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-   -   Any Chance? (http://www.railpictures.net/forums/showthread.php?t=13147)

JimThias 11-30-2010 12:19 AM

Quote:

Originally Posted by lost bouy (Post 125663)
Uploaded the photo and go hit with a suspected "- Bad Cropping: Most often this means that the composition of the photo is poor as it relates the cropping of the image." Anything I can do?

You cut off the train and signal bridge which were fully visible in the original composition. Why did you do that?

lost bouy 11-30-2010 01:10 AM

Quote:

Originally Posted by IHapsias (Post 125666)
What are the dimensions?

The dimensions are 768x807.

lost bouy 11-30-2010 01:14 AM

1 Attachment(s)
Quote:

Originally Posted by JimThias (Post 125684)
You cut off the train and signal bridge which were fully visible in the original composition. Why did you do that?

To get the road and sidewalk out of the shot.

Are you thinking something like this?

IHapsias 11-30-2010 02:07 AM

Quote:

Originally Posted by lost bouy (Post 125689)
The dimensions are 768x807.

1024x<b>768</b> is what ya want for horizontal.

Train-a-Mania 11-30-2010 02:15 AM

Quote:

Originally Posted by lost bouy (Post 125690)
To get the road and sidewalk out of the shot.

Are you thinking something like this?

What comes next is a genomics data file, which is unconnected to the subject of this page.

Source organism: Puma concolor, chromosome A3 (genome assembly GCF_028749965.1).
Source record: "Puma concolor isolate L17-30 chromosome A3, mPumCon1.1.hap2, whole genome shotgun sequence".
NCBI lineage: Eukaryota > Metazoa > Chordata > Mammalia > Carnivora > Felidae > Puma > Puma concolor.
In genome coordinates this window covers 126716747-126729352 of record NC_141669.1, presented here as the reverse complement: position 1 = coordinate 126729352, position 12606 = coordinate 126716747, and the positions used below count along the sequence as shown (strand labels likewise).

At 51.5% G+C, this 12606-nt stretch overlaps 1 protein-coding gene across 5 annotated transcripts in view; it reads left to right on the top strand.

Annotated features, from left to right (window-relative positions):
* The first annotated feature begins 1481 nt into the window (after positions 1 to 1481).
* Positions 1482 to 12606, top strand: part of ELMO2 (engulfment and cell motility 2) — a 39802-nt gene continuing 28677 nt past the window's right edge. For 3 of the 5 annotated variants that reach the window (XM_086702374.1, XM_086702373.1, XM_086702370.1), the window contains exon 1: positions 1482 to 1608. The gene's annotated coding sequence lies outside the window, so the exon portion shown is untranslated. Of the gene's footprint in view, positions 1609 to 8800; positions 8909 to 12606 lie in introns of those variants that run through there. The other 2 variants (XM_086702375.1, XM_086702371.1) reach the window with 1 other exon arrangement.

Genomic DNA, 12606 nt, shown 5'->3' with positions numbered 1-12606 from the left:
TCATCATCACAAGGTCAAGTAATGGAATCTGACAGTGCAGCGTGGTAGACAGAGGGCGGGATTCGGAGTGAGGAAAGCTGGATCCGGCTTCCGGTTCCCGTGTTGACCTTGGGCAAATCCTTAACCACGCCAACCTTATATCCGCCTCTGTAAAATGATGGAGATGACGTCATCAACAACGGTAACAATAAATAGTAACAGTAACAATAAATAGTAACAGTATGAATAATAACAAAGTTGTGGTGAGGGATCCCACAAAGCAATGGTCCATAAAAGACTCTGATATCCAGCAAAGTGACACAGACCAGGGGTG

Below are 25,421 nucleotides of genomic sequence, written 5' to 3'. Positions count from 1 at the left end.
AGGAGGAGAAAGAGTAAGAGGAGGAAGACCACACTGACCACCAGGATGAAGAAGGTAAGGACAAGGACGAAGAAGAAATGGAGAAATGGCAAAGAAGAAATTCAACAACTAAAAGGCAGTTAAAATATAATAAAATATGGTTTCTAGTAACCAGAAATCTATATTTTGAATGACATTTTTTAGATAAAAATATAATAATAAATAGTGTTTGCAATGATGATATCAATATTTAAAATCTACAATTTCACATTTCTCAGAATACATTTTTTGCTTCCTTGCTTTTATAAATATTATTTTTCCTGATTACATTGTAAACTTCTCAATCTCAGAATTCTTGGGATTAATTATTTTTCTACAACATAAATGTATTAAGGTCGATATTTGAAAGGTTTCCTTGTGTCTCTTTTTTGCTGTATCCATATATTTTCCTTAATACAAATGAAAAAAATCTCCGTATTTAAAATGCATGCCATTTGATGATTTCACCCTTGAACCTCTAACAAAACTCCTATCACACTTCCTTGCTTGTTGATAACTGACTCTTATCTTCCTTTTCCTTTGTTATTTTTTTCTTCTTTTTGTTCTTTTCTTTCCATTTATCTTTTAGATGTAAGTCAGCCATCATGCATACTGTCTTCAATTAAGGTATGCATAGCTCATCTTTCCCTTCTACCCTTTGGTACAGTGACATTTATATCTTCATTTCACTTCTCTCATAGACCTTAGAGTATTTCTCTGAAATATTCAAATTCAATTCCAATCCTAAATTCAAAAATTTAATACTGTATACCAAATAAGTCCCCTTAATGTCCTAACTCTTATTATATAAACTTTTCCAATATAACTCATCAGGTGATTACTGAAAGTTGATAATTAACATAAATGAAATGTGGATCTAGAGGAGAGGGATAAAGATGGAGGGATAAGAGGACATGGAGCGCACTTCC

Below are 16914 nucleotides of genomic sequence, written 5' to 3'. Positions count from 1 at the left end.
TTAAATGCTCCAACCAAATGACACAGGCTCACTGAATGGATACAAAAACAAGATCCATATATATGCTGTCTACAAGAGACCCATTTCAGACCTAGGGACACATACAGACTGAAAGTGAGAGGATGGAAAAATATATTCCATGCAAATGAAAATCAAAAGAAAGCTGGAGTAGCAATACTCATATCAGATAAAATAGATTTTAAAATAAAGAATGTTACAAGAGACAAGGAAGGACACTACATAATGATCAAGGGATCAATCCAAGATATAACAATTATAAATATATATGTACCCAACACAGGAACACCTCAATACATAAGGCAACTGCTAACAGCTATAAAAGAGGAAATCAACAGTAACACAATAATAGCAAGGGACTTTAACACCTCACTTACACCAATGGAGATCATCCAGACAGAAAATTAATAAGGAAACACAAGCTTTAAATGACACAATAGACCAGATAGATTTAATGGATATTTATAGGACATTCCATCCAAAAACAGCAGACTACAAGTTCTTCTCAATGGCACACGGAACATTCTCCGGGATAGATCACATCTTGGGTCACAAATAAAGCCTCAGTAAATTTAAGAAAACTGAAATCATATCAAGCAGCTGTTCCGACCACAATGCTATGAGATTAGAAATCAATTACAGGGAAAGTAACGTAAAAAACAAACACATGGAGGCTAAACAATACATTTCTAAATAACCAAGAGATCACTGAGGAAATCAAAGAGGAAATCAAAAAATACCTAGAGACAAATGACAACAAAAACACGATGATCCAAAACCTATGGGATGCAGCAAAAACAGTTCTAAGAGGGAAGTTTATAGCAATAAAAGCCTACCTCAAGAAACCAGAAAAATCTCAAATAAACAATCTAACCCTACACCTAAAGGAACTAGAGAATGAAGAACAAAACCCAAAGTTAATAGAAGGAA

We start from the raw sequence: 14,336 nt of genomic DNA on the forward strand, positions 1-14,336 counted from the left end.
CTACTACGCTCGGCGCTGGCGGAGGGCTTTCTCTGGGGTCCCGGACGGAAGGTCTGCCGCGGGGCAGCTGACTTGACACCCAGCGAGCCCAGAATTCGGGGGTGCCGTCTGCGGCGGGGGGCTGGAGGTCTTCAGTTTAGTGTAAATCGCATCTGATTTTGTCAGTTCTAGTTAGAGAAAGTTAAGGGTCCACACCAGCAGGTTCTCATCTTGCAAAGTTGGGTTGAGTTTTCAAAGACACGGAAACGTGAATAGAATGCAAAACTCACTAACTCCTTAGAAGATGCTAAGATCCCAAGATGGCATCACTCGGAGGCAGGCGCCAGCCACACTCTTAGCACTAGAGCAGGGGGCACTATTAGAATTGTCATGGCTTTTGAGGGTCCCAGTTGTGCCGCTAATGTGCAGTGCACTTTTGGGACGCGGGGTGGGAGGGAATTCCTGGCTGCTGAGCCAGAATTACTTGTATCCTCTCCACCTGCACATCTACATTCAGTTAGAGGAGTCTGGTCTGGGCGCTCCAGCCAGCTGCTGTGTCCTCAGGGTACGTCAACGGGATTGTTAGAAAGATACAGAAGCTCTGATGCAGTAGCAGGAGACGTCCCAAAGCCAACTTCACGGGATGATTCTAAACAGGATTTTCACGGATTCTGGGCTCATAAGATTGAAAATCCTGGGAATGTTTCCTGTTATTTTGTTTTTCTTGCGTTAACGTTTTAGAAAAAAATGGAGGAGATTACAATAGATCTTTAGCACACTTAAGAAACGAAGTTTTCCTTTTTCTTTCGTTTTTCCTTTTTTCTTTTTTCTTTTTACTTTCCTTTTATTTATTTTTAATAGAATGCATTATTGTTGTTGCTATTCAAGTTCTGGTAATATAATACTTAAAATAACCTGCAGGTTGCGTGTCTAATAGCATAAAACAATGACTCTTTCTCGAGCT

In that shot, I would crop more of the sky to make the image more landscape-oriented (a.k.a. horizontal crop).

JimThias 11-30-2010 02:51 AM

Quote:

Originally Posted by IHapsias (Post 125696)
1024x<b>768</b> is what ya want for horizontal.

Yes, what Haspias said.










































:lol: I just wanted to spell your name wrong once. ;-)

JimThias 11-30-2010 03:01 AM

Quote:

Originally Posted by lost bouy (Post 125690)
To get the road and sidewalk out of the shot.

Are you thinking something like this?

Ok, after further review, I think you should just set this shot aside, go back to that location and try again. The more I look at it, the more the water tower in the background becomes a distraction. Since it's a common wedgie, you should try to create a composition that is as perfect as possible. But that I mean, no foreground obstructions (the sign) and nothing growing out of the top of the loco (the water tower), and nothing cut off in the corner (the road).